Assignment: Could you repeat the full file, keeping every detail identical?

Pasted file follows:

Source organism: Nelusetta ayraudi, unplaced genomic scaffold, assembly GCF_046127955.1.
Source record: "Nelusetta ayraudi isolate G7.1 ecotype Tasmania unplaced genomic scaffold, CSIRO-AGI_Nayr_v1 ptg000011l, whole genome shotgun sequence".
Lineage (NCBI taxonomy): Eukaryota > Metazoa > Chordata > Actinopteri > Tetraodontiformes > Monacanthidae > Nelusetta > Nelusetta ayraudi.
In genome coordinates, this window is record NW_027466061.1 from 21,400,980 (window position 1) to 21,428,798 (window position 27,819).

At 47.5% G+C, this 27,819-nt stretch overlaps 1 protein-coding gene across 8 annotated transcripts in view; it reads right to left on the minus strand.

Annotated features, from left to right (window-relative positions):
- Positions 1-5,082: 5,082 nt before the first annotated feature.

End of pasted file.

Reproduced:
Source organism: Nelusetta ayraudi, unplaced genomic scaffold, assembly GCF_046127955.1.
Source record: "Nelusetta ayraudi isolate G7.1 ecotype Tasmania unplaced genomic scaffold, CSIRO-AGI_Nayr_v1 ptg000011l, whole genome shotgun sequence".
Lineage (NCBI taxonomy): Eukaryota > Metazoa > Chordata > Actinopteri > Tetraodontiformes > Monacanthidae > Nelusetta > Nelusetta ayraudi.
In genome coordinates, this window is record NW_027466061.1 from 21,400,980 (window position 1) to 21,428,798 (window position 27,819).

At 47.5% G+C, this 27,819-nt stretch overlaps 1 protein-coding gene across 8 annotated transcripts in view; it reads right to left on the minus strand.

Annotated features, from left to right (window-relative positions):
- Positions 1-5,082: 5,082 nt before the first annotated feature.